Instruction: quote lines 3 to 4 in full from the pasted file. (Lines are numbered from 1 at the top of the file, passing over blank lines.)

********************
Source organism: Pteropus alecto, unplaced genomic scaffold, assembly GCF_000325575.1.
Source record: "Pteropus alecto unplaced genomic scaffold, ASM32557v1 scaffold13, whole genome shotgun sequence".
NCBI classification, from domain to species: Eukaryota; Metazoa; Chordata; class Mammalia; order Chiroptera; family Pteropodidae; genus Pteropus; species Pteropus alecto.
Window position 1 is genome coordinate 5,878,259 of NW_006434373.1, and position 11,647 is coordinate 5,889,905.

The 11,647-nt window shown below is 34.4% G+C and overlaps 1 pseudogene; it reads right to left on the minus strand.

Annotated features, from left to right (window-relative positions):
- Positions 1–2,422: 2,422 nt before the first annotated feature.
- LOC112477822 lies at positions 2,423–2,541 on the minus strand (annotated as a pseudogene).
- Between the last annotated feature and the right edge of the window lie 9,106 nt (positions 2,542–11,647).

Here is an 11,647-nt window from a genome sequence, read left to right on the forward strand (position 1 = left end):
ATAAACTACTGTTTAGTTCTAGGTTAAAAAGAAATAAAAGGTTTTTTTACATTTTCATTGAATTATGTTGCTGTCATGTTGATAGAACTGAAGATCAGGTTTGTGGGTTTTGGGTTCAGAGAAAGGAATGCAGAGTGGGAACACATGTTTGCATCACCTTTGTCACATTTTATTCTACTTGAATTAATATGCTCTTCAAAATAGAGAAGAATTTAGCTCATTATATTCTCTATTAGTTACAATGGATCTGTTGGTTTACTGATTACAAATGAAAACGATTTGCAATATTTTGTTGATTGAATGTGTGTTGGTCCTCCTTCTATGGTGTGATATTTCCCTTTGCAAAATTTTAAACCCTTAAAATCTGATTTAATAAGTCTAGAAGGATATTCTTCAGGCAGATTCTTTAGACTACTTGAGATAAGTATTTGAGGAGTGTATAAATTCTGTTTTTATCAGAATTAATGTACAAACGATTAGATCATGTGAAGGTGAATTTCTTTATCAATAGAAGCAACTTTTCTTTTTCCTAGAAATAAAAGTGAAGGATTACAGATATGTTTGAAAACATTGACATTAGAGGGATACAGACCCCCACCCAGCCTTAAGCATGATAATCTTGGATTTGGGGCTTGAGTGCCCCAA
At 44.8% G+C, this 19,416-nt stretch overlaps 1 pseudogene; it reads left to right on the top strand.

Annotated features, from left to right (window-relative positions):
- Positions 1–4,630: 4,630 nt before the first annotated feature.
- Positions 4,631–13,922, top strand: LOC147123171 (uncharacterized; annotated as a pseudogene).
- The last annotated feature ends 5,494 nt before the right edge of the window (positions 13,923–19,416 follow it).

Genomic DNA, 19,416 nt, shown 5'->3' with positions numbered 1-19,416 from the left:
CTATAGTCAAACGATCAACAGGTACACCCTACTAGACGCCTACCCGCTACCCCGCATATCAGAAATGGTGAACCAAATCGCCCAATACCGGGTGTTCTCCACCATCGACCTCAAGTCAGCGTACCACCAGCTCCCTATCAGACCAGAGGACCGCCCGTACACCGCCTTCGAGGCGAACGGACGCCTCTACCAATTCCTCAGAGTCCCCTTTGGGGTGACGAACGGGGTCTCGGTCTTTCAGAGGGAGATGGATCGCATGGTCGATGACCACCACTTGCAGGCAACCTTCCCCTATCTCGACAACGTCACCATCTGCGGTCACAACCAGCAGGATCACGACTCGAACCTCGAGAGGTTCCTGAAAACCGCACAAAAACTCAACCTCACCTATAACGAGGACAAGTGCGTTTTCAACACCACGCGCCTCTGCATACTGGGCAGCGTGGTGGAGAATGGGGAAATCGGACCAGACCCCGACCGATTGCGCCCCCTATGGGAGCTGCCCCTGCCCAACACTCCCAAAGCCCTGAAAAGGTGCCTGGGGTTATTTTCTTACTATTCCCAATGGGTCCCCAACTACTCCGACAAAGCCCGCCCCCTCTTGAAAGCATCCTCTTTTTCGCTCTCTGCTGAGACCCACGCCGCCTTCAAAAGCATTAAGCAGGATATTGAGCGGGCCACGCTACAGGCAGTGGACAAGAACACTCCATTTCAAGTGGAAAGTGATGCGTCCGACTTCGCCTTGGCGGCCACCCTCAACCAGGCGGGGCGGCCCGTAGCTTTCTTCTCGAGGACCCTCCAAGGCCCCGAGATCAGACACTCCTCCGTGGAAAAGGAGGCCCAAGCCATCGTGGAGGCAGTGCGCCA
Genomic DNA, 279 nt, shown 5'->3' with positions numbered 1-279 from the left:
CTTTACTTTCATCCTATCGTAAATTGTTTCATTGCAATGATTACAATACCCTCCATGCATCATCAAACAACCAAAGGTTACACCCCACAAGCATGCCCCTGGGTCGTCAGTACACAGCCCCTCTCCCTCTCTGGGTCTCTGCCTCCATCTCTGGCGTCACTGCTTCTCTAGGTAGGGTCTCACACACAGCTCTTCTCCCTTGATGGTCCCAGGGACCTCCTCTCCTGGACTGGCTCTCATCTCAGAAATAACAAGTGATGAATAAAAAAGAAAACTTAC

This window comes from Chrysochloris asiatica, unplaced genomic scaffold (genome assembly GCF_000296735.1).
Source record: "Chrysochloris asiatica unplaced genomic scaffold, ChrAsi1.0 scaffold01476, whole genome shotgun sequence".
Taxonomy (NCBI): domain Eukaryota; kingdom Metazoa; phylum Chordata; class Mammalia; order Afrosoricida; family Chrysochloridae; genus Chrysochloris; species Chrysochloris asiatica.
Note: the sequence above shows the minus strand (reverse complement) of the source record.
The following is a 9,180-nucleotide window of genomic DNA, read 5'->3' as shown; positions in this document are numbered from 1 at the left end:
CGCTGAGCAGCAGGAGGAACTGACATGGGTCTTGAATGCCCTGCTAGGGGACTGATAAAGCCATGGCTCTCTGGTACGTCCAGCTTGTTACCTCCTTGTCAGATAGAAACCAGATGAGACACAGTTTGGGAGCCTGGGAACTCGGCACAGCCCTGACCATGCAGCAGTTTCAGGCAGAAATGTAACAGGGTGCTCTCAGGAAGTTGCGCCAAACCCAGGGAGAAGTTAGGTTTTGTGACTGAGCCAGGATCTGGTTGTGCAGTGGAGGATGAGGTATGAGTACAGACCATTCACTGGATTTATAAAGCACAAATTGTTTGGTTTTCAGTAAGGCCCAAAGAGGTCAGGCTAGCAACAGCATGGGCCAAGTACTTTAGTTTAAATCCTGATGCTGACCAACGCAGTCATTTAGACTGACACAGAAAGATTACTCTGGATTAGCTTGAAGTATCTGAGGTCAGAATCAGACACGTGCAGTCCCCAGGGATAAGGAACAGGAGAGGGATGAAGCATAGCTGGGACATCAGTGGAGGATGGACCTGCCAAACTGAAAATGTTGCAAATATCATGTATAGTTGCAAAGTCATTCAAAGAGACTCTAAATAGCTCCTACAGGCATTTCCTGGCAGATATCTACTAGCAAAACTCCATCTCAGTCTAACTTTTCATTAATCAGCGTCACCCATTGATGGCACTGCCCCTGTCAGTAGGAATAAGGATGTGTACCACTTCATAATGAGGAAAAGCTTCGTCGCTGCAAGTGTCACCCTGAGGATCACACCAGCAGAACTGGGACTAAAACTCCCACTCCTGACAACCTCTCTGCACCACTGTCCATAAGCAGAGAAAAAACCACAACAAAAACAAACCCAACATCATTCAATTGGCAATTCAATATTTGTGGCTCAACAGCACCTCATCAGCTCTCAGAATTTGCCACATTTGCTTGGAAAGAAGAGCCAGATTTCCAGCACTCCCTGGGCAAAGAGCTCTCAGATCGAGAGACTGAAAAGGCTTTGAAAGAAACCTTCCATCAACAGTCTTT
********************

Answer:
NCBI classification, from domain to species: Eukaryota; Metazoa; Chordata; class Mammalia; order Chiroptera; family Pteropodidae; genus Pteropus; species Pteropus alecto.
Window position 1 is genome coordinate 5,878,259 of NW_006434373.1, and position 11,647 is coordinate 5,889,905.